This is all perfectly legal. Even though dairies have modernized, some of the key labor laws governing the industry remain unchanged, still geared to the days when dairies had few employees beyond family members.

Dairy workers, like all agricultural employees, are exempt from the provisions for overtime pay in the Fair Labor Standards Act. Though dairy operators are required to pay at least minimum wage, they are exempt from another federal law that requires employers to report hours on employee pay-stubs. That makes it tough to enforce the law or prove wage violations, says Oregon Law Center labor lawyer Mark Wilk, who over the past decade has represented several hundred Oregon dairy workers who didn't make minimum wage.

As a final slash in the safety net of federal labor law, dairy workers, like all agricultural workers, are exempt from the National Labor Relations Act, which requires employers to negotiate with labor unions over salaries and work conditions and protects workers who try to form unions from being punished. Without this law — the Magna Carta of American labor — dairy workers cannot form a union unless their boss is willing to recognize it and they have little legal recourse if they get fired for trying to organize.

"Dairy folks are legally in the worst of all worlds. There really is no federal law at all to protect them," says Wilk. "This is the last bastion of feudalism. The ugly reality of the world that my clients live in is shocking."

High Country News Classifieds
    National Parks Conservation Association (NPCA), the nation's oldest and largest national parks nonprofit advocacy organization seeks a Planned Giving Officer. Do you find energy in...
    The Methow Valley Citizens Council has a distinguished history of advocating for progressive land use and environmental values in the Methow Valley and Okanogan County...
    High Country News is seeking an Acting Indigenous Affairs Editor to oversee the work of our award-winning Indigenous Affairs Desk while our editor is on...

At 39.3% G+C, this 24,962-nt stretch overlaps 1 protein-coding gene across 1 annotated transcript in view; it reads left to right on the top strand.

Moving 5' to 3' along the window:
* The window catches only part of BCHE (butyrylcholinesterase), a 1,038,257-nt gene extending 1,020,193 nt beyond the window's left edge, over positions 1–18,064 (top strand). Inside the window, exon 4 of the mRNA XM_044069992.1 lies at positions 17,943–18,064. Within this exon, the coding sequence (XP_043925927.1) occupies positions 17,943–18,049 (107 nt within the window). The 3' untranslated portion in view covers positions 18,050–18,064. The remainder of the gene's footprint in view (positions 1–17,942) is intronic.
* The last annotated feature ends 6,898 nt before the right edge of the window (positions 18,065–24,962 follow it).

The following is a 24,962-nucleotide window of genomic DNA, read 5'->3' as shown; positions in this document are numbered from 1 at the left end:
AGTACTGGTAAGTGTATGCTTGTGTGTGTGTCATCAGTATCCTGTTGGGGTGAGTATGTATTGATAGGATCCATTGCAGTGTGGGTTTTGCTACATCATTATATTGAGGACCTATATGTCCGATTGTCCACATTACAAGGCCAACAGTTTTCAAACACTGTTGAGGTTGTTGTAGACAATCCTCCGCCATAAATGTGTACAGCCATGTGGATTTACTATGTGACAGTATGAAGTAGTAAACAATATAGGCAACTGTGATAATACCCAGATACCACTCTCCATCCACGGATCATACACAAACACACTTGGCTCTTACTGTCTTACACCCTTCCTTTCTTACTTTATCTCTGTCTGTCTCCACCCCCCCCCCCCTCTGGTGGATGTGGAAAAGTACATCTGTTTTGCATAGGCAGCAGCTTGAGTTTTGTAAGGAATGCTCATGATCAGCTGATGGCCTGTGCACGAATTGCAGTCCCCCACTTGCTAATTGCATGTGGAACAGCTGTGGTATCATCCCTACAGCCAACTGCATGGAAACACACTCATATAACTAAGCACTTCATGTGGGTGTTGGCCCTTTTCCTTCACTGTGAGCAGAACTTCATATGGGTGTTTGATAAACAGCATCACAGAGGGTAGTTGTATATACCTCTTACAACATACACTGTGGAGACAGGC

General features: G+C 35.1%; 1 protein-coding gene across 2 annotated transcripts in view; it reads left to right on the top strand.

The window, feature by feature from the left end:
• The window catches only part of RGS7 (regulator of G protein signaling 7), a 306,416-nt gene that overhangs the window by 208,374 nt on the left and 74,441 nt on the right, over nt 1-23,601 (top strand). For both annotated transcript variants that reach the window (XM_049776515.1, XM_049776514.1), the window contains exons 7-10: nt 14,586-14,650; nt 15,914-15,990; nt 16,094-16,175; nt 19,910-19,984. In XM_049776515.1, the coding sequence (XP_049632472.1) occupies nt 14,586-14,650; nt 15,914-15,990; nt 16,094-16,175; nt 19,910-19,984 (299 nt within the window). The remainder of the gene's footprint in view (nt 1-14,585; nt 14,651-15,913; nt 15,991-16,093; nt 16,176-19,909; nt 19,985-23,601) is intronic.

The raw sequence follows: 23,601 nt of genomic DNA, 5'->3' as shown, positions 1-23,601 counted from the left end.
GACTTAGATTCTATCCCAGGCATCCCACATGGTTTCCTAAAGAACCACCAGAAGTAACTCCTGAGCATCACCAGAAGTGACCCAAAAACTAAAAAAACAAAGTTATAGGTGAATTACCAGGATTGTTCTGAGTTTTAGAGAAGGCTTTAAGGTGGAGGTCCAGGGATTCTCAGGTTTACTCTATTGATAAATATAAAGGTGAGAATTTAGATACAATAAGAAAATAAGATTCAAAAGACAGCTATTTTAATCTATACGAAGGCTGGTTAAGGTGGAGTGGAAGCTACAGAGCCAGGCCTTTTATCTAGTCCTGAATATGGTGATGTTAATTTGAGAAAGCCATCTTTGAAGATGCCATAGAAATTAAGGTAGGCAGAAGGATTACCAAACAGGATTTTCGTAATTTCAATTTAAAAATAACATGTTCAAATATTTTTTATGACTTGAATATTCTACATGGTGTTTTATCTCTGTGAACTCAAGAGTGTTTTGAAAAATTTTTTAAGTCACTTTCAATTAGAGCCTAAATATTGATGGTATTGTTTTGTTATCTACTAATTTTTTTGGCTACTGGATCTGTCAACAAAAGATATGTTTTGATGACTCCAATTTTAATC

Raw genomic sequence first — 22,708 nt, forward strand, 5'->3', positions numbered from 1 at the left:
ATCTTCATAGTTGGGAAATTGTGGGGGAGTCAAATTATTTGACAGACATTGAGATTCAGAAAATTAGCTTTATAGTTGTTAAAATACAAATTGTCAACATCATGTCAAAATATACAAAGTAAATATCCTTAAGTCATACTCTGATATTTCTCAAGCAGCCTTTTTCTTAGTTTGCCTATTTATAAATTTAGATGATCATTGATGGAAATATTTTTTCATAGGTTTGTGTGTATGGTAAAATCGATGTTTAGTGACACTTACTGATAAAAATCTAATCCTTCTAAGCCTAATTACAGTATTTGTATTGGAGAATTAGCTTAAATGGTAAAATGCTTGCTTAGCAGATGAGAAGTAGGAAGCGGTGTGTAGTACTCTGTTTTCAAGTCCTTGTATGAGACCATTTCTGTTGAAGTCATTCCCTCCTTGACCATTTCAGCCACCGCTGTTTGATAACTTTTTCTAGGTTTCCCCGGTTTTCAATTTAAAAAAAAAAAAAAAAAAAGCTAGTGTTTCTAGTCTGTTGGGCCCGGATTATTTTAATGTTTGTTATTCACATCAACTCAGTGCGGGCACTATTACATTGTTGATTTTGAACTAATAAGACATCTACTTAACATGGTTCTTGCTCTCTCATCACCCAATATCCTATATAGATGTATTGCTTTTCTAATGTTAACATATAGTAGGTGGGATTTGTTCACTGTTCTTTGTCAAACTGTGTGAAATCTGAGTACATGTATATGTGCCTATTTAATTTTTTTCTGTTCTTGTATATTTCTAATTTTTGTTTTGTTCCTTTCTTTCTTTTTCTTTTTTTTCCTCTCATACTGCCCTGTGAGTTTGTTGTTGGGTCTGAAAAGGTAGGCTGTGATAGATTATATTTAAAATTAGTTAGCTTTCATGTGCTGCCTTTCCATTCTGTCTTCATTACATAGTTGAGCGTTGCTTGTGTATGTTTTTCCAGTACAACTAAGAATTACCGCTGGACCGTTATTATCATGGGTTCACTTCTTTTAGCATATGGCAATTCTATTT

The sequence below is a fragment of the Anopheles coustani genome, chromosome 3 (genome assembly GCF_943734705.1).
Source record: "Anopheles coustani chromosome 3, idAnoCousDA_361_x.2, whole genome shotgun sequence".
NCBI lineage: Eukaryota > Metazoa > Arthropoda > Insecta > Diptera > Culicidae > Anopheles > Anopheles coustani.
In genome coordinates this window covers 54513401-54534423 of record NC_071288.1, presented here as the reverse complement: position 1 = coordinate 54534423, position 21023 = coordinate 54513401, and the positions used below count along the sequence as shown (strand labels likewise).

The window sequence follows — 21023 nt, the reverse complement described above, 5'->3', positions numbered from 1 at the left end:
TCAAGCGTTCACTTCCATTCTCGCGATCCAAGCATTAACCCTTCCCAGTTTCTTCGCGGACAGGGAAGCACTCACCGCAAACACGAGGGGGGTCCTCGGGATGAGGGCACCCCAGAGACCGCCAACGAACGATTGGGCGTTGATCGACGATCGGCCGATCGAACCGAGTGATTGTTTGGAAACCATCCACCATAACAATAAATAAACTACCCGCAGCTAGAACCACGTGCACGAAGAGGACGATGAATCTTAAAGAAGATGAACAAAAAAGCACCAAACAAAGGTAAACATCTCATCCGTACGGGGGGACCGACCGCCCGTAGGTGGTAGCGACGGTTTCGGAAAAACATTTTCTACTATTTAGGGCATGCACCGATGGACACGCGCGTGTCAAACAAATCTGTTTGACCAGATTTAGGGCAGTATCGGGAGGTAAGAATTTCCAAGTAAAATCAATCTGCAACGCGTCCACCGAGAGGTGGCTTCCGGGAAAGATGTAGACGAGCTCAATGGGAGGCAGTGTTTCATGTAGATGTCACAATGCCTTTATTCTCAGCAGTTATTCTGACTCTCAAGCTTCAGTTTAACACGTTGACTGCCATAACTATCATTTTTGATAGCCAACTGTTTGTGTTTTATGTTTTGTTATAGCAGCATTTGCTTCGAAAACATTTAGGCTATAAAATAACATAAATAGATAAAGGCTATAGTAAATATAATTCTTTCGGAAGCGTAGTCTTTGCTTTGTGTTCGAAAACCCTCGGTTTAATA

The Cinnabar Foundation seeks an enthusiastic, team-oriented and knowledgeable Grants Program Director to work from their home in Montana. Established in 1983, the Cinnabar Foundation...
    The Artemis Program Manager will work with National Wildlife Federation sporting and public lands staff to change this dynamic, continue to build upon our successful...
    Well-known and successful sea kayak, raft, hike, camp guiding & water taxi service. Sale includes everything needed to run the business, including office & gear...
    Great Old Broads for Wilderness seeks a detail-oriented and enthusiastic Membership and Events Coordinator to join our small, but mighty-fun team to oversee our membership...
    ABOUT THE HIGH DESERT MUSEUM Since opening in 1982, HIGH DESERT MUSEUM has brought together wildlife, culture, art and natural resources to promote an understanding...
    Steward will live on-site in housing provided by TNC and maintains preserve areas frequented by the visiting public and performs land management activities. The Land...
    Who We Are: The Nature Conservancy's mission is to protect the lands and waters upon which all life depends. As a science-based organization, we create...
    Position type: Full time, exempt Location: Bozeman preferred; remote negotiable Compensation: $48,000 - $52,000 Benefits: Major medical insurance, up to 5% match on a 401k,...
    ArenaLife is looking for an Executive Assistant who wants to work in a fast-paced, exciting, and growing organization. We are looking for someone to support...
    The Mountain Lion Foundation is seeking an Executive Director. Please see our website for further information -
    Position Status: Full-time, exempt Location: Washington, DC Position Reports to: Program Director The Western Organization of Resource Councils (WORC) is seeking a Washington, DC Representative...
    Position Title: Regional Campaign Organizers (2 positions) Position Status: Full-time, exempt Location: Preferred Billings, MT; remote location within WORC's region (in or near Grand Junction...
    Driggs, ID based non-profit. Full time. Full job description available at Submit cover letter and resume to [email protected]
    - We find groundwater, buried debris and assist with new construction projects for a fraction of drilling costs.
    Located 50 miles northwest of Las Vegas, Nevada in the pine forest of Lee Canyon at 8000 feet elevation. One of a kind property surrounded...
    Cultivate, solicit and steward a portfolio of 75-125 donors.
    10 acre private oasis in one of Arizona's beautiful canyons. Fully furnished, 2123 sq ft architectural custom-built contemporary home with spectacular views and many extras....